Difference between revisions of "Development/Summer of Code/2017"
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, Leftmost ,
Revision as of 21:44, 6 February 2017
This page captures our ideas for Google Summer of Code projects for 2017:
- 1 MusicBrainz
- 2 AcousticBrainz
- 3 CritiqueBrainz
- 4 ListenBrainz
- 5 BookBrainz
Bitmap: Please add ideas!
BigQuery upload and statistics
New machine learning infrastructure
Storage for detailed analysis files
Direct access to MusicBrainz database
Proposed mentor: Gentlecat
Languages/skills: Python, Flask, SQL (PostgreSQL, SQLAlchemy), Docker, Consul
So far, the biggest cause for slowdown in CritiqueBrainz are requests to MusicBrainz web service. It's not that MusicBrainz WS is slow, it's just that some pages on CritiqueBrainz require a lot of MusicBrainz data, which might take a very long time to retrieve. This can be caused by the complexity of a request, or by a number of them (when showing multiple items, since there's no way to do batch-requests).
New infrastructure allows us to easily read data directly from the MusicBrainz database. Doing this in CritiqueBrainz will probably be a significant speedup.
Create charts/graphs for user behaviour
Proposed mentors:mayhem, alastairp
Languages/skills: Python, Flask, BiqQuery, InfluxDB, data science, graphing, visualization, data architecture
ListenBrainz is preparing to stream its listen data to Big Query where anyone can have access to it in real time. From this data that is stored in BigQuery we wish to have a student build a general charting/graphing system that allows future contributors to explore the data with BigQuery. Any user should be able to craft a query that can be turned into a graph/visualization on the ListenBrainz site, with minimal effort. If a user crafts an interesting query, they should be able to open a pull request and supply the details of the query in order for the LB team to add this graph to the site.
This project requires building the behind the scenes BigQuery access, caching, periodic updates and synchronization between the ListenBrainz server and the BigQuery data store.
A way to associate listens with MBIDs
Proposed mentors: ruaok, alastairp, gentlecat
Forum for discussion
Last.fm is broken because of the terrible way it handles metadata (artists with the same name are jumbled into a single page; at the same time, there are often multiple pages for the same artist/album/track due to spelling variations). ListenBrainz is smarter by taking advantage of MBIDs. But there needs to be some sort of interface for identifying listens as being for a particular track (or recording) MBID. This could allow the user to identify an album they listened to on Spotify as the same one they listen to in iTunes a few days later. Then they wouldn't remain separate artists or albums in the stats due to differences in metadata alone.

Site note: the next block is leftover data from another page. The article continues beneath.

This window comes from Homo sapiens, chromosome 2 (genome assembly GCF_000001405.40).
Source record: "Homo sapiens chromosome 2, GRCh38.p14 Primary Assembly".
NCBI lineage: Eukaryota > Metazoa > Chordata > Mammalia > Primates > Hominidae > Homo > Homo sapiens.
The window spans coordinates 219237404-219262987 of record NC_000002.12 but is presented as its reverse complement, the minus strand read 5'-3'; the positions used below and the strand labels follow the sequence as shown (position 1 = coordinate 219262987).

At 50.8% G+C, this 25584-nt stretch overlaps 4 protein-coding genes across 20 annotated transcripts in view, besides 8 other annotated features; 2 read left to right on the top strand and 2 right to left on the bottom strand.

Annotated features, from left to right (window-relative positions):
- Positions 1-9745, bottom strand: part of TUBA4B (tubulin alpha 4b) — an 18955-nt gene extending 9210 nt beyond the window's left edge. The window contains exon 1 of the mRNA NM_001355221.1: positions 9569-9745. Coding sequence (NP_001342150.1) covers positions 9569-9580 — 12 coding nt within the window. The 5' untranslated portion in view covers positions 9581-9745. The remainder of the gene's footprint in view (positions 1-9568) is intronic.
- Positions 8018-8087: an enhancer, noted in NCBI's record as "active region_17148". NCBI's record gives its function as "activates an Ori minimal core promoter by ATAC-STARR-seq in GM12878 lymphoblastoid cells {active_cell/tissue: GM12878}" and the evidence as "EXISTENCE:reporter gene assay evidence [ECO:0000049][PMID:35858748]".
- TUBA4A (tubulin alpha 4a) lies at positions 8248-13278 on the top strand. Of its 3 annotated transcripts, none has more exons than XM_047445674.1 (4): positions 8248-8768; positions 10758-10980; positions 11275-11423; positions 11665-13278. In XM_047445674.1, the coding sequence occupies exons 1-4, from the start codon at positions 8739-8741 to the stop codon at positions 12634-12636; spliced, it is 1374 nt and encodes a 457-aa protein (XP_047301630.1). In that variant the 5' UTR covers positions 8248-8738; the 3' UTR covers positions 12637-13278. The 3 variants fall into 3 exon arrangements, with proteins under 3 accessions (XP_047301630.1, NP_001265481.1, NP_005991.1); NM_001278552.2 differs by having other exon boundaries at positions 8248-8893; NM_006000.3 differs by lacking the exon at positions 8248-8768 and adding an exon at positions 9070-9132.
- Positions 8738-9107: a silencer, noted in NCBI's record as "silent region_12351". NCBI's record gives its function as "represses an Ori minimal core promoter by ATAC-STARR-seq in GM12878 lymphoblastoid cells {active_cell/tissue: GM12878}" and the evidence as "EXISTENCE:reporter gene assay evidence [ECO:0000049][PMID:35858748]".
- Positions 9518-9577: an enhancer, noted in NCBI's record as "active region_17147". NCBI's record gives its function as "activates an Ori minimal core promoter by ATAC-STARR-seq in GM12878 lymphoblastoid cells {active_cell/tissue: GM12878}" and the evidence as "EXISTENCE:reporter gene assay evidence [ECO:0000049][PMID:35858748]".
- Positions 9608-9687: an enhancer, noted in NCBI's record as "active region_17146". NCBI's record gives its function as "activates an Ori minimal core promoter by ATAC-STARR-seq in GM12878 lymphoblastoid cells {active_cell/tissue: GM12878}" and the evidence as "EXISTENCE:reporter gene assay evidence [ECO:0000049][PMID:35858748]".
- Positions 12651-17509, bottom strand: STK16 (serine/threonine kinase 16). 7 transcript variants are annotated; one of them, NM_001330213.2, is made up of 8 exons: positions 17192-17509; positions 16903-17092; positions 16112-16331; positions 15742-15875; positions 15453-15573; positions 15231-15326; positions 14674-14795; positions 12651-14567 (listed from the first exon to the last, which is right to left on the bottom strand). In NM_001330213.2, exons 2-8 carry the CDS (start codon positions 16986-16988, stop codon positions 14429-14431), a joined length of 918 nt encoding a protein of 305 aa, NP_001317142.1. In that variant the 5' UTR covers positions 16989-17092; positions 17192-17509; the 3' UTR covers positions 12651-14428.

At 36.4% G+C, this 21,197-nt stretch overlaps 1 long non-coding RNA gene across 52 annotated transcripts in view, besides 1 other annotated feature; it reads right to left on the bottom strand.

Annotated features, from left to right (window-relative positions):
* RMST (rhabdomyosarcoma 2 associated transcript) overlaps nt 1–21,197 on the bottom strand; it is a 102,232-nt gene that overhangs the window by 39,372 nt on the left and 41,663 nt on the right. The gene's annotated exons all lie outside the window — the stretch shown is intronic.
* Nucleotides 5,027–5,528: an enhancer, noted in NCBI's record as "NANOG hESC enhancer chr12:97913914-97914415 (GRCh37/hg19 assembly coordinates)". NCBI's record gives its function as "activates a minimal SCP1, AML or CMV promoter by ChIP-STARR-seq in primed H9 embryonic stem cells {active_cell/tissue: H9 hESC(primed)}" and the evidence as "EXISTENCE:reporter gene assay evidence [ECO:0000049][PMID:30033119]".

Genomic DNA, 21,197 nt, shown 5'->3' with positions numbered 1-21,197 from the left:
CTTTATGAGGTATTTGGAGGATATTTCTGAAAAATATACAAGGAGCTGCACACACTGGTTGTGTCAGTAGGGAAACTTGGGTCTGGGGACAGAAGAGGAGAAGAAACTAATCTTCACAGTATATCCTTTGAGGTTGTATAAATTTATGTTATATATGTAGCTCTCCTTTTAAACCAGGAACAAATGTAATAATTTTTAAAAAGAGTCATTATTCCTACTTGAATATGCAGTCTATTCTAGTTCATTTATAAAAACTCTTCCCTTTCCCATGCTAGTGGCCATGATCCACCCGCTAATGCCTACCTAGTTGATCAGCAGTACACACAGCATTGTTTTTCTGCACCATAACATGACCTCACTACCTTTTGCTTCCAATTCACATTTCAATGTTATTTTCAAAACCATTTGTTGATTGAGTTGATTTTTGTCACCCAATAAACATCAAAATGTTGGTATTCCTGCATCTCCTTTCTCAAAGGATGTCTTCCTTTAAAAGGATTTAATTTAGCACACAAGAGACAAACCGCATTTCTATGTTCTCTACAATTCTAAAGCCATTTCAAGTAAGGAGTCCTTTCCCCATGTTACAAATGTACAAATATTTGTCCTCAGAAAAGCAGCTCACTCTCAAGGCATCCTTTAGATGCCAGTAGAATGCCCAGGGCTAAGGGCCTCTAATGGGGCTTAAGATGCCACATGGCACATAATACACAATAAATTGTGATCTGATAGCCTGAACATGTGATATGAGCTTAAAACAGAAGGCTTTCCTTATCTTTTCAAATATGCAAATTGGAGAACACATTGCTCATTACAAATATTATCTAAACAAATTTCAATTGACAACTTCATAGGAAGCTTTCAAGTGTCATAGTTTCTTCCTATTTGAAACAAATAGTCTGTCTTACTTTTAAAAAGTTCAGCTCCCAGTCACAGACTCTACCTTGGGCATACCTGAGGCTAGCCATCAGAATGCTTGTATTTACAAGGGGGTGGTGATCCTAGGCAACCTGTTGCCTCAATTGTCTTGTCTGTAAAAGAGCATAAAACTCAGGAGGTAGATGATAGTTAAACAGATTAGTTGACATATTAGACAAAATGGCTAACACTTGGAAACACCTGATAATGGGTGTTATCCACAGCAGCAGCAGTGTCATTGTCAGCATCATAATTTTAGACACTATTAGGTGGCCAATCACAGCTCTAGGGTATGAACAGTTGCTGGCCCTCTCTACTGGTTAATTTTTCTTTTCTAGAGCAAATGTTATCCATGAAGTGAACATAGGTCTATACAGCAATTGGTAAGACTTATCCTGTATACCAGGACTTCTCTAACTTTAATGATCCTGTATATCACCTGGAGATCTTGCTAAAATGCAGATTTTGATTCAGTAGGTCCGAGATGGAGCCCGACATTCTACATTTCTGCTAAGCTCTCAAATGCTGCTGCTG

Proposed mentors: LordSputnik or Leftmost
Languages/skills: Browser JS, Node.js or Python, SQL/PostgreSQL
Forum for discussion
At last year's summit, the two BookBrainz lead developers, Leftmost and LordSputnik worked on a plan for importing third party data into BookBrainz. This plan has several stages. First, data sources need to be identified, including mass import sources with freely available data, such as libraries, and manual import sources, such as online book stores and other user-contributed databases. The next stage is to update the database to introduce an "Import" object, which can be used to distinguish mass imported data from (usually better quality) user contributions. Then, actual import bots for mass import and userscripts for manual import will need to be written. Finally, it would desirable (but not necessary if time is short) to introduce an interface to the BookBrainz site to allow users to review automatically imported data, and approve it.
Proposed Mentors: LordSputnik/Leftmost
Languages/skills: Node.js, ES6, Python, Redis, OAuth
Forum for discussion
We’re currently in the process of switching to using Node.js for all server side code. As part of this, our schema has been redesigned, and the current Python-based web API will no longer work.
We'd like a new and improved JSON web API to be designed and implemented. The design would clearly describe the result of each different query to the web API, and give examples of output. It would also describe the workings of any additional features to be implemented - for example, authentication, caching and rate limiting. Authentication in the web API is a particular challenge, since the current MB OAuth setup requires a GUI.
The web API should be written using the koa.js Node.js server framework, so that the resulting code is as clean and minimal as possible. Tests should be written in parallel with the implementation, adapting and expanding on the tests for the existing Python web API. The priority for this task is a solid plan and quality code, not a complete implementation (although that would be nice!)